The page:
At first I wrote this one off, especially seeing quotes from it bandied about on Tumblr (sometimes, a certain “kind” of quote becomes very popular and imagining the treacly mess of girls in vintage sundresses put me off a bit–I like words, but I don’t enjoy tweeness of any sort really). Then, however, I decided I might as well give it a chance, especially after someone whose opinion I respect really enjoyed it. And so, the waiting game for my reserved copy to arrive at my local Free Library branch kicked off.
I read the entire thing tonight, and it really was that absorbing. It is an ambitious book and a bit of a mess occasionally: sometimes a bit unwieldy, but not in a bad way, necessarily. There’s just a lot crammed into a relatively small space, especially when that modern writers’ conceit, the few-word-sentence in the middle of the blank page, appears. Not that The History of Love is a gimmicky book; no, it’s actually extremely… sincere? I don’t know if that’s the right word. This one does feel, appropriately, that it was written from the heart.
The story focuses around but a few characters: Leo Gursky, a Holocaust survivor, erstwhile writer, locksmith, and eccentric old man; Alma Singer, an awkward fourteen-year-old girl and obsessive keeper of lists (I couldn’t relate to that one at all… oh no… [oh dear]); her brother Bird, who thinks that he might be the Messiah; their mother, still mourning their dead father… etc. This small cast of characters seems at first disparate, but are drawn together by The History of Love, a book within the book that was written by Gursky but published under his friend’s name after being translated into Spanish. (It’s a long story.)
The way in which the characters come together in the climax of the novel is perhaps a little farfetched, but the modern-ish magical realist qualities of the book make it work. Also the lovely writing. I wasn’t sure how I was going to feel about the book but it definitely grabbed me right off of the bat with passages like this one:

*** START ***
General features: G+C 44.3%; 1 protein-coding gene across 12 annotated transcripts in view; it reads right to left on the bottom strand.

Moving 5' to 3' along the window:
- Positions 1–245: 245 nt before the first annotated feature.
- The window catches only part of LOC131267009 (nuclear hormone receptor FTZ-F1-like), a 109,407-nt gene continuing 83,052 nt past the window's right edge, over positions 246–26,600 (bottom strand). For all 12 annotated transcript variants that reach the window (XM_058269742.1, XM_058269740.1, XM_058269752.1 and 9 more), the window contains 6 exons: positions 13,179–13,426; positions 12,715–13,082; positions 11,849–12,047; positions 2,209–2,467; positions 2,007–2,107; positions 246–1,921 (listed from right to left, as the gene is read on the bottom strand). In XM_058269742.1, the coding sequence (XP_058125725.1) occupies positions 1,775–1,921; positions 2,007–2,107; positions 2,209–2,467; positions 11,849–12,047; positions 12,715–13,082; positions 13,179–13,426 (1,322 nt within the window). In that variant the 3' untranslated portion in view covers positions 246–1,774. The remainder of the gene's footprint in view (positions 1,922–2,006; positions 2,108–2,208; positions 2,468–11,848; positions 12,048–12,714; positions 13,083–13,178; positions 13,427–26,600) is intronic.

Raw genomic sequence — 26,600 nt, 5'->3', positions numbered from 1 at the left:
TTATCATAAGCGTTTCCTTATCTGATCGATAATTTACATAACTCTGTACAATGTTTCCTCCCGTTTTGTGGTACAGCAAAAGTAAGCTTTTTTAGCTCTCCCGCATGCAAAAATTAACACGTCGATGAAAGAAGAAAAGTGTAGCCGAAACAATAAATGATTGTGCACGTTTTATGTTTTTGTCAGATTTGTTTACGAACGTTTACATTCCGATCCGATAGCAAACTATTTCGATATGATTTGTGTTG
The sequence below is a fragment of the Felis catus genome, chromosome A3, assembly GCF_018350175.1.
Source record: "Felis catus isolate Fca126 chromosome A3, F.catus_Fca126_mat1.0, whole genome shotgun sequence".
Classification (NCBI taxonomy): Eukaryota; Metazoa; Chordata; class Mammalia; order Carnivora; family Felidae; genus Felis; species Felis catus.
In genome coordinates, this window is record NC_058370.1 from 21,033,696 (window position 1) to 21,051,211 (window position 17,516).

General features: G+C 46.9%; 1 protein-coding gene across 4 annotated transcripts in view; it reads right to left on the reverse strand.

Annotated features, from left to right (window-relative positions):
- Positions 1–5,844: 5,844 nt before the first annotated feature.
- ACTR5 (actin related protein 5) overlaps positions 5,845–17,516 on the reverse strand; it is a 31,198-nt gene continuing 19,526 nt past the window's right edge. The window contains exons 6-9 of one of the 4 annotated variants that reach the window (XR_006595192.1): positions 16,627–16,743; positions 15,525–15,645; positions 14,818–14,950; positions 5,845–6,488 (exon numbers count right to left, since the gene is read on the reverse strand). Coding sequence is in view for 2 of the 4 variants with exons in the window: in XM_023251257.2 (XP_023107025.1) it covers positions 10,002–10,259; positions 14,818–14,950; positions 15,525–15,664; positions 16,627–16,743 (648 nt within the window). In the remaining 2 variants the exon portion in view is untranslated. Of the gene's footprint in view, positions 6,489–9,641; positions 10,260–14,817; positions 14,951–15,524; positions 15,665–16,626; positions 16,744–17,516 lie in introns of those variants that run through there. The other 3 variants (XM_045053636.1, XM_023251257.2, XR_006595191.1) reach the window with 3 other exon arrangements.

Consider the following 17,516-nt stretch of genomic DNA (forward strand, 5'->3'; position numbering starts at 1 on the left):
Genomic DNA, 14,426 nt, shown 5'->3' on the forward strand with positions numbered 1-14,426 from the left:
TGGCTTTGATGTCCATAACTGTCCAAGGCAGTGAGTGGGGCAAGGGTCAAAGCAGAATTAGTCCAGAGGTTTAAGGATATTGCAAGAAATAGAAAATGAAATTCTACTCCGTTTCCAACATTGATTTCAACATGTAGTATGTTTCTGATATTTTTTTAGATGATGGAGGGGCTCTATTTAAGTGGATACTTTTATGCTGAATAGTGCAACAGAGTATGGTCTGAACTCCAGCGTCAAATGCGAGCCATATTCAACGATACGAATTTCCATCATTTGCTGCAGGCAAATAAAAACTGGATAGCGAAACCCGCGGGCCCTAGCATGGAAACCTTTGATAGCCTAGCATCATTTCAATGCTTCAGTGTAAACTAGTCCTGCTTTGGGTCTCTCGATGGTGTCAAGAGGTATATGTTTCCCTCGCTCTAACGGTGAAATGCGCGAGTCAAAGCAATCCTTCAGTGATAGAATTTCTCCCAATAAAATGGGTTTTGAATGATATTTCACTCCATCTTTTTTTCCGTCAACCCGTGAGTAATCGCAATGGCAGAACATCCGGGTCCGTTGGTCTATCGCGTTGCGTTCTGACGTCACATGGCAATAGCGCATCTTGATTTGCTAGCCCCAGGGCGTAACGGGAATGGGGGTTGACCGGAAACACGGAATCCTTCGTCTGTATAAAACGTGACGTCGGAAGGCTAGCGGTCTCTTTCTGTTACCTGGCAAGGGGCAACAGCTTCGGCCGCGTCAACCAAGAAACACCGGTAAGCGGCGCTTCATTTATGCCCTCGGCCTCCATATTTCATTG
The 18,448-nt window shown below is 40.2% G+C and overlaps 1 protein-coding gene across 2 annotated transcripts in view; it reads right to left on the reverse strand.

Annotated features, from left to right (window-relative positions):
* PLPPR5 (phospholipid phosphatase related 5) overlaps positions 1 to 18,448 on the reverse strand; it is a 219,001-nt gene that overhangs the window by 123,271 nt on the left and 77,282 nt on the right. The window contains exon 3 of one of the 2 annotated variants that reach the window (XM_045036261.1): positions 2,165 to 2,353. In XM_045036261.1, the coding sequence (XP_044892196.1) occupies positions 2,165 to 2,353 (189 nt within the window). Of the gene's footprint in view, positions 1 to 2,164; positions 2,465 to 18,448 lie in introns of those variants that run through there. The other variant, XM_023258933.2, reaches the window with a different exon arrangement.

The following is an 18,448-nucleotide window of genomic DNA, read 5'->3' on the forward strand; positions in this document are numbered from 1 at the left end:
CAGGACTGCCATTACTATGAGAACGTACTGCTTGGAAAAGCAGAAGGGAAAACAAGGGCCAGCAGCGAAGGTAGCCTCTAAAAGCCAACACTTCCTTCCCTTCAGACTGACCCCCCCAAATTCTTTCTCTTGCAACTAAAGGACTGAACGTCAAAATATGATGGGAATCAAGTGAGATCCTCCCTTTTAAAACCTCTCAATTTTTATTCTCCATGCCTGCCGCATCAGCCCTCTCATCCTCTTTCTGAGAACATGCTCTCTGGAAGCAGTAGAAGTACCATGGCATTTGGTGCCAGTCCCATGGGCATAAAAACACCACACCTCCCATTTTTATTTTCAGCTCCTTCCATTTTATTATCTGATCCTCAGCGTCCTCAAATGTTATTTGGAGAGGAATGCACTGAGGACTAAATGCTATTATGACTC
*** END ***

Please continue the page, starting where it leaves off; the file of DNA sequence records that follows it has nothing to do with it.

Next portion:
At times I believed that the last page of my book and the last page of my life were one and the same, that when my book ended I’d end, a great wind would sweep through my rooms carrying the pages away, and when the air cleared of all those fluttering white sheets the room would be silent, the chair where I sat would be empty.
It really quite got me with this long paragraph, one of those where you need to pause and catch a breath afterward:
My heart is weak and unreliable. When I go it will be my heart. I try to burden it as little as possible. If something is going to have an impact, I direct it elsewhere. My gut, for example, or my lungs, which might seize up for a moment but have never yet failed to take another breath. When I pass a mirror and catch a glimpse of myself, or I’m at the bus stop and some kids come up behind me and say, Who smells like shit?—small daily humiliations—these I take, generally speaking, in my liver. Other damages I take in other places. The pancreas I reserve for being struck by all that’s been lost. It’s true that there’s so much, and the organ is so small. But. You would be surprised how much it can take, all I feel is a quick sharp pain and then it’s over. Sometimes I imagine my own autopsy. Disappointment in myself: right kidney. Disappointment of others in me: left kidney. Personal failure: kishkes. I don’t mean to make it sound like I’ve made a science out of it. It’s not that well thought out. I take it where it comes. It’s just I notice certain patterns. When the clocks are turned forward and the dark falls before I’m ready, this, for reasons I can’t explain, I feel in my wrists. And when I wake up and my fingers are stiff, almost certainly I was dreaming of my childhood. The field where we used to play, the field in which everything was discovered and everything was possible. (We ran so hard we thought we would spit blood: to me that is the sound of childhood, of heavy breathing and shoes scraping the hard earth.) Stiffness of the fingers is the dream of childhood as it’s been returned to me at the end of my life. I have to run them under the hot water, steam clouding the mirror, outside the rustle of pigeons. Yesterday I saw a man kicking a dog and I felt it behind my eyes. I don’t know what to call this, a place before tears. The pain of forgetting: spine. The pain of remembering: spine. All the times I have suddenly realized that my parents are dead, even now, it still surprises me, to exist in the world while that which made me has ceased to exist: my knees…to everything a season, to every time I’ve woken only to make the mistake of believing for a moment that someone was sleeping beside me: a hemorrhoid. Loneliness: there is no organ that can take it all.
All in all, this was really quite a wonderful book and I would look into reading more of her work. I was a little disappointed in that all of the other reviews I read of The History of Love mentioned Krauss’ book in conjunction with her husband’s, which did not seem quite fair. It’s the sort of book that deserves to be examined solely on its own merit which, for some of its flaws, is pretty great.